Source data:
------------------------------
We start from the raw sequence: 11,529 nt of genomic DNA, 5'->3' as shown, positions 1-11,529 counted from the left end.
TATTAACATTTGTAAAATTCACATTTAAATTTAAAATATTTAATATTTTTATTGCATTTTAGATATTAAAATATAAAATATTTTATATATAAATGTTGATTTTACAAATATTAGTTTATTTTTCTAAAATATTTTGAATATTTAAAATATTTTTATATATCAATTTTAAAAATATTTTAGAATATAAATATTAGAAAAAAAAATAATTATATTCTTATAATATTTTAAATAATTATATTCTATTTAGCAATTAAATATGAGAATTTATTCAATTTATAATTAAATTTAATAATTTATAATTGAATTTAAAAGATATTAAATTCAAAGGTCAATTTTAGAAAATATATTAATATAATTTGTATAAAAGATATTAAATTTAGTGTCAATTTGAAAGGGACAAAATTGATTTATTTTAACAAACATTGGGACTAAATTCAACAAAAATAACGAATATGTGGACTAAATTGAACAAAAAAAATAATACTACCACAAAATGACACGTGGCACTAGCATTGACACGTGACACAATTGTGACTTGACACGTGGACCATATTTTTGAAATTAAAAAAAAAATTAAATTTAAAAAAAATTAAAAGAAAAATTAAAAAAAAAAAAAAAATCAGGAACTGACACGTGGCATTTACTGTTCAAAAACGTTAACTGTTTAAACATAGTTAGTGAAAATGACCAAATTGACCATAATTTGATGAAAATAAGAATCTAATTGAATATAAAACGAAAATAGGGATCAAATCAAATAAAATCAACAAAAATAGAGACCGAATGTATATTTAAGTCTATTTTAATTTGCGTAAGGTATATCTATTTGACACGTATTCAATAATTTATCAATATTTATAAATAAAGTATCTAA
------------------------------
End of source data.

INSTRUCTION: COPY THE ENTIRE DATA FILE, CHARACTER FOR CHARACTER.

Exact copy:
We start from the raw sequence: 11,529 nt of genomic DNA, 5'->3' as shown, positions 1-11,529 counted from the left end.
TATTAACATTTGTAAAATTCACATTTAAATTTAAAATATTTAATATTTTTATTGCATTTTAGATATTAAAATATAAAATATTTTATATATAAATGTTGATTTTACAAATATTAGTTTATTTTTCTAAAATATTTTGAATATTTAAAATATTTTTATATATCAATTTTAAAAATATTTTAGAATATAAATATTAGAAAAAAAAATAATTATATTCTTATAATATTTTAAATAATTATATTCTATTTAGCAATTAAATATGAGAATTTATTCAATTTATAATTAAATTTAATAATTTATAATTGAATTTAAAAGATATTAAATTCAAAGGTCAATTTTAGAAAATATATTAATATAATTTGTATAAAAGATATTAAATTTAGTGTCAATTTGAAAGGGACAAAATTGATTTATTTTAACAAACATTGGGACTAAATTCAACAAAAATAACGAATATGTGGACTAAATTGAACAAAAAAAATAATACTACCACAAAATGACACGTGGCACTAGCATTGACACGTGACACAATTGTGACTTGACACGTGGACCATATTTTTGAAATTAAAAAAAAAATTAAATTTAAAAAAAATTAAAAGAAAAATTAAAAAAAAAAAAAAAATCAGGAACTGACACGTGGCATTTACTGTTCAAAAACGTTAACTGTTTAAACATAGTTAGTGAAAATGACCAAATTGACCATAATTTGATGAAAATAAGAATCTAATTGAATATAAAACGAAAATAGGGATCAAATCAAATAAAATCAACAAAAATAGAGACCGAATGTATATTTAAGTCTATTTTAATTTGCGTAAGGTATATCTATTTGACACGTATTCAATAATTTATCAATATTTATAAATAAAGTATCTAA